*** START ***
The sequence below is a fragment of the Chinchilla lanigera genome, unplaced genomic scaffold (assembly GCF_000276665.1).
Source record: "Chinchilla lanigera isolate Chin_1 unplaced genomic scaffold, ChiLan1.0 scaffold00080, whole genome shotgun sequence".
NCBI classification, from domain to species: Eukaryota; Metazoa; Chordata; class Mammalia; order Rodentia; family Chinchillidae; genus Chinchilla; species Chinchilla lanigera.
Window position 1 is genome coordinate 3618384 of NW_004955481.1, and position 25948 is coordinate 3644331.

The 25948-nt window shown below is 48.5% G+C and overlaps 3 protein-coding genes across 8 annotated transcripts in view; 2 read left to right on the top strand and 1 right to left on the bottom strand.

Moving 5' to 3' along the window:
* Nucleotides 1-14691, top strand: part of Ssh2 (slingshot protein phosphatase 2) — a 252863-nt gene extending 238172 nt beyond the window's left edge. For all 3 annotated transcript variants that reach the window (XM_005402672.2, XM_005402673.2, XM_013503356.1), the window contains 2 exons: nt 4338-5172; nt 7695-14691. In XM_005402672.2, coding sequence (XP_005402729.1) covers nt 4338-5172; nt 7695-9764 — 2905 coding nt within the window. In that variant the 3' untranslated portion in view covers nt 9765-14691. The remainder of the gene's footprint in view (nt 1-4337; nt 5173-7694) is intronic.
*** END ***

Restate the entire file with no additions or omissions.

The sequence below is a fragment of the Chinchilla lanigera genome, unplaced genomic scaffold (assembly GCF_000276665.1).
Source record: "Chinchilla lanigera isolate Chin_1 unplaced genomic scaffold, ChiLan1.0 scaffold00080, whole genome shotgun sequence".
NCBI classification, from domain to species: Eukaryota; Metazoa; Chordata; class Mammalia; order Rodentia; family Chinchillidae; genus Chinchilla; species Chinchilla lanigera.
Window position 1 is genome coordinate 3618384 of NW_004955481.1, and position 25948 is coordinate 3644331.

The 25948-nt window shown below is 48.5% G+C and overlaps 3 protein-coding genes across 8 annotated transcripts in view; 2 read left to right on the top strand and 1 right to left on the bottom strand.

Moving 5' to 3' along the window:
* Nucleotides 1-14691, top strand: part of Ssh2 (slingshot protein phosphatase 2) — a 252863-nt gene extending 238172 nt beyond the window's left edge. For all 3 annotated transcript variants that reach the window (XM_005402672.2, XM_005402673.2, XM_013503356.1), the window contains 2 exons: nt 4338-5172; nt 7695-14691. In XM_005402672.2, coding sequence (XP_005402729.1) covers nt 4338-5172; nt 7695-9764 — 2905 coding nt within the window. In that variant the 3' untranslated portion in view covers nt 9765-14691. The remainder of the gene's footprint in view (nt 1-4337; nt 5173-7694) is intronic.